cleolinda has been keeping track of some of the fallout. Seanan McGuire withdrew.
Please allow me to digress a bit.
It was 1995. I was engaged. We were fifteen and fourteen. We'd met at a summer academic camp; I'd been taking a writing class. We lived some few thousand miles apart: Pennsylvania and Alaska. Around Christmas, I bought matching, interlocking silver rings, and sent one off in the mail with a promise and a proposition -- a proposal: if we still feel this way after we're done with high school, after we're done with college, why don't we get married? The ring I got back didn't quite cross in the mail with the one I sent out, but it was pretty close. We'd been making the same plans. We were officially engaged.
In the ensuing year, I met a local guy in my theatre class. Longtime readers of this journal will know him as Shawn. (That Idiot Shawn, to be precise.) I fell head-over-heels for him. I'd already tackled the polyamory concept at camp, though I didn't realize that there was a word for it until boojum sent me an email telling me that there was such a thing and here were some starting points for research. So I was polyamorous. So I was engaged, and I was also in love with this local guy, and while it wasn't exactly okay -- I was in denial about the love for the local guy, I let him know I was off the market on account of being engaged, I knew that I was wired polyamorously but the only permissable Other Significant Other in this case would have been pyrogenic -- it was not something that challenged my identity. I was able to trace the ethical stack that made polyamory, and accepting it where all parties were in agreement, the thing to do, back to preschool. Montessori school. Raffi. "The More We Get Together", "The Sharing Song". I should share my toys. I should share my treats. I should share my books. I should share my friends. So why shouldn't people share boyfriends or girlfriends?
It was a long-distance high school romance. The odds were already stacked against it. I fell harder for Shawn. Shawn started behaving dangerously, scarily, and I went right along with him as if I'd never heard that such thing as a lie could exist. I was a mess, jumping when the phone rang and crying at night, and dragging people into the mess with me.
Eventually (too soon, not soon enough) I realized that my engagement was dead, mostly on account of me being mixed up with Shawn.
1996. Summer vacation. Not even a year from when we'd first met. I felt horrible. I was still in love -- but I loved Shawn more, and it wasn't right to not set my partner free. It was a morning. Tuesday, I think. I was alone in the house, listening to the radio. It was the expensive time of day to call, $0.37 a minute. I'd already racked up a horrendous phone bill with all of the Shawn-related problems. This couldn't wait, and it wouldn't take long.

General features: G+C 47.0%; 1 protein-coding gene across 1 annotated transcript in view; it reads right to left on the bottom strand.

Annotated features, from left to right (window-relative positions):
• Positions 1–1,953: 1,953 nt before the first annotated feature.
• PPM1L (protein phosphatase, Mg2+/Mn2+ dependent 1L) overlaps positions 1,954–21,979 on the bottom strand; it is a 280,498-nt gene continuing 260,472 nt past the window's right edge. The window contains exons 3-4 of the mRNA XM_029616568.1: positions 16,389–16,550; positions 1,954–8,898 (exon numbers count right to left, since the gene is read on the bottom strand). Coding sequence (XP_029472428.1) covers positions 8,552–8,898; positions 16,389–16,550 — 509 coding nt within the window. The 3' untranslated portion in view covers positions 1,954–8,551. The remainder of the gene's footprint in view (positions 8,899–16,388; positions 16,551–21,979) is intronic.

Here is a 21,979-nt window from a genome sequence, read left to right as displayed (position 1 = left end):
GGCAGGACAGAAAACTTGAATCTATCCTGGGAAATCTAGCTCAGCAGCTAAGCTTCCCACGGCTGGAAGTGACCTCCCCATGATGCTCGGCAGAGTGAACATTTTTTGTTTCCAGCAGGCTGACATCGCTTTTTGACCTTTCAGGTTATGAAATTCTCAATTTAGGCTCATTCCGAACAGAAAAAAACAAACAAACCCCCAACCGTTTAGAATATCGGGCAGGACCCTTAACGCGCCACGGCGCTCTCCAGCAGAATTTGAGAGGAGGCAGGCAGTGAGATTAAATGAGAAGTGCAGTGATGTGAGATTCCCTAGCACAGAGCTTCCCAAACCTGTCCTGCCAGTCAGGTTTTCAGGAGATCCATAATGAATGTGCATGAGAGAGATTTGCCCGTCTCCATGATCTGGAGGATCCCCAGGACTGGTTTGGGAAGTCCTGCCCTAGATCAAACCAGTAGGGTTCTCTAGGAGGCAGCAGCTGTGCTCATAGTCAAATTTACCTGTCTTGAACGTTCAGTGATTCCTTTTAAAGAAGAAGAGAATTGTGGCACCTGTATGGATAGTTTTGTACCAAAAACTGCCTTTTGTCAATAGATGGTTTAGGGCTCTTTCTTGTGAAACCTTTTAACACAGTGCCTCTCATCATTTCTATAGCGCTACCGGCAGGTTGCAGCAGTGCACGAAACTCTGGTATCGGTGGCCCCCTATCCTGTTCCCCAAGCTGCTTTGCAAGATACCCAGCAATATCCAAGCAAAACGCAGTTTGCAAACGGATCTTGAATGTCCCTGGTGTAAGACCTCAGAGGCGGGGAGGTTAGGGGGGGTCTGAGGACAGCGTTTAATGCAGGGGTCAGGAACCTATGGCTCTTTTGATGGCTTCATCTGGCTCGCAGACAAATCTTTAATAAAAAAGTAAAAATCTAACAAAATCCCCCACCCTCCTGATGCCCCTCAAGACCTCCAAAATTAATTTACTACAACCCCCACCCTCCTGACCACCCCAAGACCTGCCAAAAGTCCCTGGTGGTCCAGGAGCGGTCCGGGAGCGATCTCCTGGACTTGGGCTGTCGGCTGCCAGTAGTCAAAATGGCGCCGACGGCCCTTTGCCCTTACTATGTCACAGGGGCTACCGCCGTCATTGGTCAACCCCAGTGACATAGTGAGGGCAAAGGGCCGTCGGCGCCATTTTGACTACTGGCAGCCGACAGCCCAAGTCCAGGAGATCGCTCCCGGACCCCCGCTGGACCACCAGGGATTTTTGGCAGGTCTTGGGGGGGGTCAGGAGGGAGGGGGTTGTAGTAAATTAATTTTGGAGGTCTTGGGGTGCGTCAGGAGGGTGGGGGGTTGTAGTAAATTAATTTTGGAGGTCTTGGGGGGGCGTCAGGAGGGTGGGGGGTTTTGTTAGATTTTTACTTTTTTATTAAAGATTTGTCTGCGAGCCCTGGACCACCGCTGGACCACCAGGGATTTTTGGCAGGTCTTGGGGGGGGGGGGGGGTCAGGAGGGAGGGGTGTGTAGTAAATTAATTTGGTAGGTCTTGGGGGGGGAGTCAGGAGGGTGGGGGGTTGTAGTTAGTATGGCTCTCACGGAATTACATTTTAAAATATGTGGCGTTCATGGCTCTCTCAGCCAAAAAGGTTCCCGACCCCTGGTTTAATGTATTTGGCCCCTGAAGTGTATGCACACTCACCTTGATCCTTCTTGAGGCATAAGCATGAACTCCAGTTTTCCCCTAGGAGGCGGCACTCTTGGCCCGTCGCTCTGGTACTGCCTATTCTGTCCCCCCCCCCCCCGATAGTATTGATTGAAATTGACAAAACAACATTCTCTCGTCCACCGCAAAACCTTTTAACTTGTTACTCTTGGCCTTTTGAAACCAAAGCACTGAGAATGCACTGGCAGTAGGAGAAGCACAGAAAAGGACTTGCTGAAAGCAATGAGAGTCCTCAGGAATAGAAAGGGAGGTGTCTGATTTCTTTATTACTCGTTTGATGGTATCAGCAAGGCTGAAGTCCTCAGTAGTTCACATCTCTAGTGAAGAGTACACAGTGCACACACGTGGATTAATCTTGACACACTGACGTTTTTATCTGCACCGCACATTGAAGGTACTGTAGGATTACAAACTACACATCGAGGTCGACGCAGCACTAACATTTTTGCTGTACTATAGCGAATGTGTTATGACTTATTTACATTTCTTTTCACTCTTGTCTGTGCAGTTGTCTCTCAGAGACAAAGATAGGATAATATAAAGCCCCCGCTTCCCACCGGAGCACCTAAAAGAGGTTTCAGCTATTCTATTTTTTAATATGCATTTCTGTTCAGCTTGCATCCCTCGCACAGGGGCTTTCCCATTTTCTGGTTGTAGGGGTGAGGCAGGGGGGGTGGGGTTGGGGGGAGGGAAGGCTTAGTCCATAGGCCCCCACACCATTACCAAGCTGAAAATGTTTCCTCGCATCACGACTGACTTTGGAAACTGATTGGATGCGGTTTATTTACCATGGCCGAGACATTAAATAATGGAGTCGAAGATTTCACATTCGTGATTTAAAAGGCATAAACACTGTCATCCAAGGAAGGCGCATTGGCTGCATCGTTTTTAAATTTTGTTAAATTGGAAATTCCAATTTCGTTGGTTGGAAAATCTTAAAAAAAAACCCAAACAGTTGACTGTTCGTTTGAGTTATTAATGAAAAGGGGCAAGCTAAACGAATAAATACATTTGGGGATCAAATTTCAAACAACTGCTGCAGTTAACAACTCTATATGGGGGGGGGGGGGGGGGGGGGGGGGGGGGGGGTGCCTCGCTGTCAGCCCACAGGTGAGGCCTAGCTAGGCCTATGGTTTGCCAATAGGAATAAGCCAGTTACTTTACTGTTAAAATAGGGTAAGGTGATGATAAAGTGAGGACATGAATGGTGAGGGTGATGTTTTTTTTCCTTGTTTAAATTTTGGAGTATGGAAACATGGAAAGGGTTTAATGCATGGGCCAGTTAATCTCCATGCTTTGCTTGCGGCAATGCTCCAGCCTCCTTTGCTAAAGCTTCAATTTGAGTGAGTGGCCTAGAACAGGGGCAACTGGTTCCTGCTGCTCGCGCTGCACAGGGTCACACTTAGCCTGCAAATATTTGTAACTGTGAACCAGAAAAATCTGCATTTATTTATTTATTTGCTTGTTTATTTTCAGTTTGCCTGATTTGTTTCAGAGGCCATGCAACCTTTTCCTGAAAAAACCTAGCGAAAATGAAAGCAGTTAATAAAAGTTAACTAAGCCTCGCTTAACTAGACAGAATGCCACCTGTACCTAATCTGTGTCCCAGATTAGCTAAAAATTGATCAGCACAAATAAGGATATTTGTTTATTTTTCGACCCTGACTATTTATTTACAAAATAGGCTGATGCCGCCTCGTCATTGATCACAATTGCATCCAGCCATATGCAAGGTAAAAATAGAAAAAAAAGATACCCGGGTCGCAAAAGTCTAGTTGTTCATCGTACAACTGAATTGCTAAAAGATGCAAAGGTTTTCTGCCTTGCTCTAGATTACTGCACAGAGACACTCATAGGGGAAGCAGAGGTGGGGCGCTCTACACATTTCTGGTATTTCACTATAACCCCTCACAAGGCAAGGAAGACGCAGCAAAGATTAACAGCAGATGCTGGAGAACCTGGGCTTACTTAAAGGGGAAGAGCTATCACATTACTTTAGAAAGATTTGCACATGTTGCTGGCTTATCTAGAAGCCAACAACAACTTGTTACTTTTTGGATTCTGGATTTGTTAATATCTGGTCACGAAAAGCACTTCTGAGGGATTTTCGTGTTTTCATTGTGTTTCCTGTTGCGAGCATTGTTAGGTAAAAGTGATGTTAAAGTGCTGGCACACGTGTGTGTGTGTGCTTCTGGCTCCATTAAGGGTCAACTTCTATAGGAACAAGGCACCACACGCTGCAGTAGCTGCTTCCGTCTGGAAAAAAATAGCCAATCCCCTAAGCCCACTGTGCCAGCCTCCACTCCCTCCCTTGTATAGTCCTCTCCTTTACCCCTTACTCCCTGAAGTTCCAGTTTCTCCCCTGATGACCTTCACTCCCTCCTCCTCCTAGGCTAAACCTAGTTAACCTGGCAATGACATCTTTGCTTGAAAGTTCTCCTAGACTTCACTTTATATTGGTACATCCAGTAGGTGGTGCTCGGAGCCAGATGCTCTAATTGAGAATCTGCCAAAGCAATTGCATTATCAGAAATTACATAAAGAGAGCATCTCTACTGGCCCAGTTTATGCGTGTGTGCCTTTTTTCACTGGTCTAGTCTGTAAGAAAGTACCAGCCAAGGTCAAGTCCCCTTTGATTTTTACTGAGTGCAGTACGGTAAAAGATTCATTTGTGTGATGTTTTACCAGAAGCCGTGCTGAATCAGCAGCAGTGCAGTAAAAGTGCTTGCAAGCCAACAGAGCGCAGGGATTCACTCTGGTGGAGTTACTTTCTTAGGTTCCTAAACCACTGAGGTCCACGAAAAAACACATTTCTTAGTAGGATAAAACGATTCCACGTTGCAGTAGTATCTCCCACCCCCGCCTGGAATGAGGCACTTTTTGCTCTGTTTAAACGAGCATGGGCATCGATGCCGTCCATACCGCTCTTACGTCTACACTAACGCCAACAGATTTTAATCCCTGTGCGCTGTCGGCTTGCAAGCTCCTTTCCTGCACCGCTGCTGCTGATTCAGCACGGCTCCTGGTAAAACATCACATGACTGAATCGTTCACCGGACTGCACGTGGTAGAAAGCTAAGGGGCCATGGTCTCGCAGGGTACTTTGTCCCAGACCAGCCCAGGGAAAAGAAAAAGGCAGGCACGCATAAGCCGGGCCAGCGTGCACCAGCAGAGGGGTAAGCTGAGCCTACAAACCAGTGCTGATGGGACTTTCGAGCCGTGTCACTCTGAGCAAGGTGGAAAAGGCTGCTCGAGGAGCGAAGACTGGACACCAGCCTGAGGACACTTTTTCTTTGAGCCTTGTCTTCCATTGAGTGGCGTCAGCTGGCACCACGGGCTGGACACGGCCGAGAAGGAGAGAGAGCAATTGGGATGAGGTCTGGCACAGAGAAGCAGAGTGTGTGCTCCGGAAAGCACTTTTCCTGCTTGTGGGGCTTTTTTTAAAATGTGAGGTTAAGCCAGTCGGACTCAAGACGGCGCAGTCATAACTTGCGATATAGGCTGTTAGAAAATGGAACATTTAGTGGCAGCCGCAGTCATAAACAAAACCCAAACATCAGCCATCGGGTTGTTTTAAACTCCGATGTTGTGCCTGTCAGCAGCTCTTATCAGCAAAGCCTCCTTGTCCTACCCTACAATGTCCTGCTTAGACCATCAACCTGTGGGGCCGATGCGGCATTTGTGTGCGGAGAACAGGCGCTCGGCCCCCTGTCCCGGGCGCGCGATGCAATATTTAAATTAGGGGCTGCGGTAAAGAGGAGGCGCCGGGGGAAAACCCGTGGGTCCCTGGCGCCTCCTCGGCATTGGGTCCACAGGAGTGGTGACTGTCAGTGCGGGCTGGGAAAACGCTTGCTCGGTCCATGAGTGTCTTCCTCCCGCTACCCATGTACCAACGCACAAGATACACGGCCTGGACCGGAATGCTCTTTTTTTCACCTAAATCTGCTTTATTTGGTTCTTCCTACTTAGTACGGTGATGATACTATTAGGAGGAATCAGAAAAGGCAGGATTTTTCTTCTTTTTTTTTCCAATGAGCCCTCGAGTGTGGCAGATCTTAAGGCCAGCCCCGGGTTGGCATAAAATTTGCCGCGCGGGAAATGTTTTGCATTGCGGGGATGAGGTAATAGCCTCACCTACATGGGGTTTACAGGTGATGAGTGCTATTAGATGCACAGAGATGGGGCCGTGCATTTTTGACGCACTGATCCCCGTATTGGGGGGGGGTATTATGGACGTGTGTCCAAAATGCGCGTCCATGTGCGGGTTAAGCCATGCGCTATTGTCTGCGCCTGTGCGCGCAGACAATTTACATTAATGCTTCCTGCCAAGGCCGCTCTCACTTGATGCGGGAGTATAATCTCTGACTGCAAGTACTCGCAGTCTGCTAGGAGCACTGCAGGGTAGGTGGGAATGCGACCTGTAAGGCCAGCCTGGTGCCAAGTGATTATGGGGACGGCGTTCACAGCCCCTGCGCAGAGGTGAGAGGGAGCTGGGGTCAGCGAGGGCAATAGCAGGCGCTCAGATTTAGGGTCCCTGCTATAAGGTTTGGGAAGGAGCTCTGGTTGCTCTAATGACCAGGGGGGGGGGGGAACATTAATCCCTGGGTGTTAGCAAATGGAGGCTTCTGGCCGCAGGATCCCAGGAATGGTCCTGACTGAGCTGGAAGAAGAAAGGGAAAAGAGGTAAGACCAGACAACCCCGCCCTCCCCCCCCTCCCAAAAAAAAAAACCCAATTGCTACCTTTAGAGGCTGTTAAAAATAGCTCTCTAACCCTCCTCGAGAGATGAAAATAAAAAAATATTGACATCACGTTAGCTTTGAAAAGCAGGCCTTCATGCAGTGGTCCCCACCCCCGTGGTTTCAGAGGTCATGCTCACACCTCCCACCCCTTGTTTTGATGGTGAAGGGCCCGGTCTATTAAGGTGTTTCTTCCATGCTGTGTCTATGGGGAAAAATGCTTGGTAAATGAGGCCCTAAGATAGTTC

As I picked up the phone to dial the number my fingers knew so well, a song came on the radio: Roxette, "It Must Have Been Love". It was indeed over now. I made the call. The conversation was short, and a painful relief for both of us. Less than a minute ended the future we'd been imagining for ourselves. I'd already cried myself out. There were no tears, not until much later.
1997. Fairbanks Summer Fine Arts Camp. This year I was enrolled as a writing student, not a visual arts student. It was my first experience of a formal peer critique group outside the halfhearted attempts in my English class, and I craved the feedback of my peers, the more incisive the better. My ego wasn't bound up in the words I'd already produced, but in the determination that with enough people telling me what I got right and what I got wrong, I could write a heartbreaking work of staggering genius. I wrote fearlessly, edited relentlessly, and put out twice as many words as any other member of the class.
It was time for me to lay my soul bare before the rest of the class. I wrote the story of that sickening minute of breakup, simply entitled "$0.37". It was my turn to read. I started. I paused.
"... he ...", I said, and edited myself on the fly as I read aloud.
It was still my story, but it wasn't true anymore. I was erasing my identity as I spoke, afraid that my class would turn against me as my friend Sara, the one from the big Mormon family, had. I was polyamorous. I was bisexual. I was slamming the closet door shut and crying inside it. I felt horrible. My reading fell flat. I was still acting, as I'd been trained to do in those theatre classes, but it was no longer in service of making the audience feel their way through my breakup, but in service of me not crying in front of them, not betraying the edit. The praise from my classmates didn't make me feel any better. My ex-fiancée wasn't named Eric, and she wasn't a boy.